The Man Who Laughs (1928, Paul Leni)

Opens in flashback with our laughing boy’s rebel father being executed by the king, with the weirdly powerful court jester Barkilphedro (literary-horror regular Brandon Hurst) in attendance. The kid’s face was carved by the “Comprachico” clan headed by Dr. Hardquanonne (George Siegmann of the 1921 Three Musketeers, dead of anemia before this movie’s release). As they’re sailing away, banned from England for various crimes and/or xenophobia, the boy runs off, rescues a blind infant from the arms of her frozen mother, and stumbles into door of Ursus The Philosopher (Cesare Gravina, would appear in The Wedding March the same year and retire a few months later).

Years later, he is Laughing Man Conrad Veidt (practically a silent horror superstar, having starred in The Cabinet of Dr. Caligari and The Hands of Orlac), on sideshow tours with the beautiful blind Dea (Phantom of the Opera star Mary Philbin) and their father-figure Ursus (this must’ve proven more lucrative than philosophy). But when they run into Hardquanonne, he uses the laughing man’s existence to blackmail a duchess who lives on the land that Conrad rightfully owns. I would’ve thought if you’re a rebel who is personally murdered by the king, your property is forfeited, but I guess not!

The plot gets silly here – Conrad gets an invitation from hot young party girl Duchess Josiana (Olga Baclanova, wicked star of Freaks), hopes she’ll be in love with him, because that would prove he’s worthy to marry his true love Dea, but as Josiana gets him alone, she receives a note from the queen saying she must marry the Laughing Man in order to keep her land and title, and Josiana reacts by laughing hysterically then hugging her monkey. Conrad is arrested, then instated in the House of Lords the next day – meanwhile his circus family is banished. I can’t tell if the royals are toying with Conrad or if they’re just dense, because everyone throws a fit that he won’t stop smiling, so he flees the castle and makes it to the boat to join Dea and Ursus.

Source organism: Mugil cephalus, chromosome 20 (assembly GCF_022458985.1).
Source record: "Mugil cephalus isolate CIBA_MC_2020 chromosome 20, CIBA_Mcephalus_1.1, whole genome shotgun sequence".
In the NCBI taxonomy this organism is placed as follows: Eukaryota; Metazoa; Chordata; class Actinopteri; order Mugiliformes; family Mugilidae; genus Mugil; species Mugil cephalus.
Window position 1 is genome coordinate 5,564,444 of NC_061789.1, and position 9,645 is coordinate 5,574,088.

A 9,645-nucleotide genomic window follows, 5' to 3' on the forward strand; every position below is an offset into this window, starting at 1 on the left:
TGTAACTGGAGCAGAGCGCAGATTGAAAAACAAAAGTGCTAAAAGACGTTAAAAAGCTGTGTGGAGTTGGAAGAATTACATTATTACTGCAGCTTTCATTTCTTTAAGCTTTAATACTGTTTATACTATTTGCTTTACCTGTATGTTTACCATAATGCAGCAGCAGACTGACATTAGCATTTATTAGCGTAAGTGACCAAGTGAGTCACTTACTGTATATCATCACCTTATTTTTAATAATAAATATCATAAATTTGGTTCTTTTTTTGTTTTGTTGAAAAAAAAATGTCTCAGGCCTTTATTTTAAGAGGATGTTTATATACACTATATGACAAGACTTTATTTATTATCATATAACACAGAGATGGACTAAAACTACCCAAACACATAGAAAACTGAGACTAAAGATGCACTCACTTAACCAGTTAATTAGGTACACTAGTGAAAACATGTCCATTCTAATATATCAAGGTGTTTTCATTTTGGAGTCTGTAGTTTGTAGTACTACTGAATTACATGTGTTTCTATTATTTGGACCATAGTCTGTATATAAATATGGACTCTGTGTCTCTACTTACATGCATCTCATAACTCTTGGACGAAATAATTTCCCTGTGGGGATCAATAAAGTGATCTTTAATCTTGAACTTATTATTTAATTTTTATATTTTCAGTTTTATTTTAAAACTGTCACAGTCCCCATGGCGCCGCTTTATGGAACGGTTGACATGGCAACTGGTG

Based on a Victor Hugo novel, remade by Sergio Corbucci in the 1960’s, and again this decade with Depardieu as Ursus. Leni was apparently a talent, followed this with The Last Warning then died of an infected tooth. Conrad, who spoke no english at the time of filming, is terrific. Watched in the dying days of SHOCKtober in honor of this year’s Golden Lion winner at Venice.

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